Our database schema has come a long way from our original awkward ledger sheet. Third Normal Form is generally considered the acceptable level of normalization for professional database applications. Schemata that conform to Third Normal Form have consistent arrangements of keys and relationships with little to no redundancy within their tables. Hands-on database designers (as opposed to theoreticians) tend to regard Fourth and Fifth Normal Forms as belonging to the realm of academia, although real-world examples do sometimes arise.

Fourth Normal Form (4NF) involves multi-valued dependencies (that may contain multiple values for an entity). For example, a project is an entity within our database schema. Suppose we wish to store information about the project's fund-raising events and milestones (there is no relationship between a fund-raising event and a milestone, but each has a relationship to the project). We will quickly realize that each project may have multiple fund-raising events, as well as multiple milestones. As we are well versed with First Normal Form, we know better than to create a table with fields like FundEvent1, FundEvent2, and so on. However, we might just end up structuring the table like this:

ProjectID FundEventID MilestoneID
1 43 644
1 09 645
1 56
2 43 679
2 110 780

This is really a violation of First Normal Form, because there is no primary key, but for the purpose of this example, we'll allow it to stand for a moment. If it really bothers you, pretend that there is a RecordID surrogate key. The quest for normalization can admittedly be an obsessive pursuit.

The Solar Scholars project (ID 1) has three fund-raising events, and only two milestones. Suppose we wish to remove fund-raising event 89 from the project. Should we replace the value 89 with a Null (empty) value? Or should we combine the second and third records? This would involve updating one record and deleting the other - an inefficient operation that increases the potential for error.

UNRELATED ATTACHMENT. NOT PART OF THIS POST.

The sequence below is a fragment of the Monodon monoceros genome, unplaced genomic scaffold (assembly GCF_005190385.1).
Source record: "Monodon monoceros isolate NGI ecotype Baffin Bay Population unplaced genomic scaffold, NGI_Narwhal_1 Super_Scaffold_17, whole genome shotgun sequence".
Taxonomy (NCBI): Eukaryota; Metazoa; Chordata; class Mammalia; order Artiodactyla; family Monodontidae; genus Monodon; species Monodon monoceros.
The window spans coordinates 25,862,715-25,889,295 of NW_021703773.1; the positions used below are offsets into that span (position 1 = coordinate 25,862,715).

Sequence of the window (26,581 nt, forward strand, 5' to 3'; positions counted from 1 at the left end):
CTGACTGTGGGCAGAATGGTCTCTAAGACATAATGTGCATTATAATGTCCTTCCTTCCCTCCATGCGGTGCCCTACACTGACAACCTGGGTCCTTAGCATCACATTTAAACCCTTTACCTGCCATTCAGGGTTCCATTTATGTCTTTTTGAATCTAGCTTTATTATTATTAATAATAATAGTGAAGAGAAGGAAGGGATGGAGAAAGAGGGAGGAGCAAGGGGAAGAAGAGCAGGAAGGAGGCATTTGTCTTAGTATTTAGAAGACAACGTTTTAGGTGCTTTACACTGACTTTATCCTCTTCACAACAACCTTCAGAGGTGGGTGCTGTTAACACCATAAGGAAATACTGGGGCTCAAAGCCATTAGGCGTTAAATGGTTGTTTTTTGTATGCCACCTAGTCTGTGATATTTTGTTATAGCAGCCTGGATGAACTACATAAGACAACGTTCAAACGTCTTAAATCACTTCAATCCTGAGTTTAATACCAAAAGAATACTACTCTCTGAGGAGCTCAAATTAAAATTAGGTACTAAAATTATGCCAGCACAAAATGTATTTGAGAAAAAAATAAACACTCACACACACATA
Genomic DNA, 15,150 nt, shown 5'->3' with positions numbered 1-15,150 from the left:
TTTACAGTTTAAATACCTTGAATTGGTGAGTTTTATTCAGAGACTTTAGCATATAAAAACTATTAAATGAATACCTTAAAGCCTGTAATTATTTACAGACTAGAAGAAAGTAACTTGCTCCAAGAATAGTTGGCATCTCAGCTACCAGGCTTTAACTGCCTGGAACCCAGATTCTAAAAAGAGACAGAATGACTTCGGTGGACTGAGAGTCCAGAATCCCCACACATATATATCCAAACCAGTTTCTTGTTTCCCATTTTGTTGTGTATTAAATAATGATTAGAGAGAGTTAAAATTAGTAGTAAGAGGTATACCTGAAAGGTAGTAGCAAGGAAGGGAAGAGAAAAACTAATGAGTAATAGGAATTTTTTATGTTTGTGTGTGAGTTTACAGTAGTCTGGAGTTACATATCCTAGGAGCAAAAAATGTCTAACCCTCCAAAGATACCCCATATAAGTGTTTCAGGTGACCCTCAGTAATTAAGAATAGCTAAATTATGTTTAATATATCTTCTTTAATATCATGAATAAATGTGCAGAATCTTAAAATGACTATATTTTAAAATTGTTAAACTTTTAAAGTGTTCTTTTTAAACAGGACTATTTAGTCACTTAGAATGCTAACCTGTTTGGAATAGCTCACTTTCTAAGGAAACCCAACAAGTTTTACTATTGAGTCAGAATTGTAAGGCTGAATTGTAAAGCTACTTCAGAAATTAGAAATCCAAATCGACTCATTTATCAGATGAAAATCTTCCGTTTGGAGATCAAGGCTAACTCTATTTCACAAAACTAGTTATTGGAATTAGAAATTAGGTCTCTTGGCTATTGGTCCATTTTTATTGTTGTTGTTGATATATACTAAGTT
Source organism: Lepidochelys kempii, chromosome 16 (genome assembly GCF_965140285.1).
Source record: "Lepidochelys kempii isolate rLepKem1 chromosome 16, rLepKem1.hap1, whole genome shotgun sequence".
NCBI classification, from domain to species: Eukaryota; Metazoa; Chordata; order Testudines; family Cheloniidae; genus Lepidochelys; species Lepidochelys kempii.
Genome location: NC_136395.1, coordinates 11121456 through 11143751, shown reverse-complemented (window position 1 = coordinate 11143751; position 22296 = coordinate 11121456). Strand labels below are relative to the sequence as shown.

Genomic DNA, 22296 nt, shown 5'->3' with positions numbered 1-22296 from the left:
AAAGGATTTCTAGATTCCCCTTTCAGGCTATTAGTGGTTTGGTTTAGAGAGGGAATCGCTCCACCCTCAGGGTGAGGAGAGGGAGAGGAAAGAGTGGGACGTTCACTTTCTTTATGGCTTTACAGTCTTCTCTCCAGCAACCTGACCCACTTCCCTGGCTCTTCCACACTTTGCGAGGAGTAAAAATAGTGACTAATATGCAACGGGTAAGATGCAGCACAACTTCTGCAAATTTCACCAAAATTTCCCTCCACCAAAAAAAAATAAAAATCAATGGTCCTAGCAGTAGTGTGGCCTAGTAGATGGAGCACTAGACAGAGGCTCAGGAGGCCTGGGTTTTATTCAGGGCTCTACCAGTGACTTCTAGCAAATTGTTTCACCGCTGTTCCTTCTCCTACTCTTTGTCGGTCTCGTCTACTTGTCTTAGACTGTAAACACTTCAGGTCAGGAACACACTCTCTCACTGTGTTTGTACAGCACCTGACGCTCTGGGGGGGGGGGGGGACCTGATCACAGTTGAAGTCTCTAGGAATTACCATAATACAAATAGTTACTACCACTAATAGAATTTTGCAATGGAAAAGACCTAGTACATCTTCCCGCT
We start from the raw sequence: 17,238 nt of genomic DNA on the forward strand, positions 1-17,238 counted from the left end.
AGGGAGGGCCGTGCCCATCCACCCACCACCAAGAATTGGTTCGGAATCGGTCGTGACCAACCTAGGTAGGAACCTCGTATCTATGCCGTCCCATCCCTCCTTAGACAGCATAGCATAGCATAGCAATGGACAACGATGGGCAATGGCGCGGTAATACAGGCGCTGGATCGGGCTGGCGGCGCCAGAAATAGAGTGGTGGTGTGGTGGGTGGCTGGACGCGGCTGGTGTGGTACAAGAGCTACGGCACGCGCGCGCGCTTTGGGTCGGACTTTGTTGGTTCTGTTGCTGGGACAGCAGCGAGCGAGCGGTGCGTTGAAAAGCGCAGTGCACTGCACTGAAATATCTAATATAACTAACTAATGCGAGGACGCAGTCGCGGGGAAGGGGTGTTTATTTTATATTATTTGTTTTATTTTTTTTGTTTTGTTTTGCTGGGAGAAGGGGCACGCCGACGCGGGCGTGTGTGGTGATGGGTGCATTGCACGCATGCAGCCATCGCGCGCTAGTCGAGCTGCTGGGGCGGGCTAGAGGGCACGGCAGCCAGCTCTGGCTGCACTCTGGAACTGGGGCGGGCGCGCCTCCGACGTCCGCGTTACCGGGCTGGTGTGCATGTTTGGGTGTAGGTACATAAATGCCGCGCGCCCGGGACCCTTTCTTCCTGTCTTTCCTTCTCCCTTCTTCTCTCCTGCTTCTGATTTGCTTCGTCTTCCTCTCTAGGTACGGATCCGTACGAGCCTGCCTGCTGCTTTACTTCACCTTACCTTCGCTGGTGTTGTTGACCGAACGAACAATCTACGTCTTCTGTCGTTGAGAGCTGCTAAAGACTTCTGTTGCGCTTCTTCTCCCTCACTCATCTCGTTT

As you have probably guessed, we should split the table into two. The requirements for Fourth Normal Form are:

FundEventID and MilestoneIDare both multi-valued dependencies. Each is dependent on the ProjectID and each represents a fact for which there may be multiple values per ProjectID (multiple fund-raising events per ProjectID, and multiple milestones per ProjectID). Separating the table into two solves the problem as shown in the two tables below.

In the Project_FundEvent table, we have:

ProjectID FundEventID
1 43
1 89
1 56
2 43
2 110

In the Project_Milestone table, we have:

ProjectID FundEventID
1 644
1 6445
2 679
2 780

This also solves the primary key problem. Each table may now have a composite primary key. The combination of ProjectID and FundEventID is unique. The reason why database designers rarely invoke Fourth Normal Form is that it is usually rendered difficult as a result of the pursuit of unique identifiers early in the schema-building process. Ensuring that primary keys exist for each table makes it difficult for two multi-valued dependencies to occur in one table in the first place.

Fifth Normal Form (5NF) is the most esoteric and the least applicable in the real world, therefore we will not discuss it in depth. It concerns multiple multi-valued facts that are related to each other as well as to another key (as opposed to the multi-valued dependencies mentioned above, which have relationships only to the ProjectID, not to each other). Untangling such complex relationships usually requires splitting tables into more than three related tables. Fifth Normal Form attempts to eliminate all remaining redundancy from a schema by decomposing each table to the point where it cannot be decomposed any further. It requires each field to be a candidate key, which is the main reason why it is generally considered unattainable in real-world applications.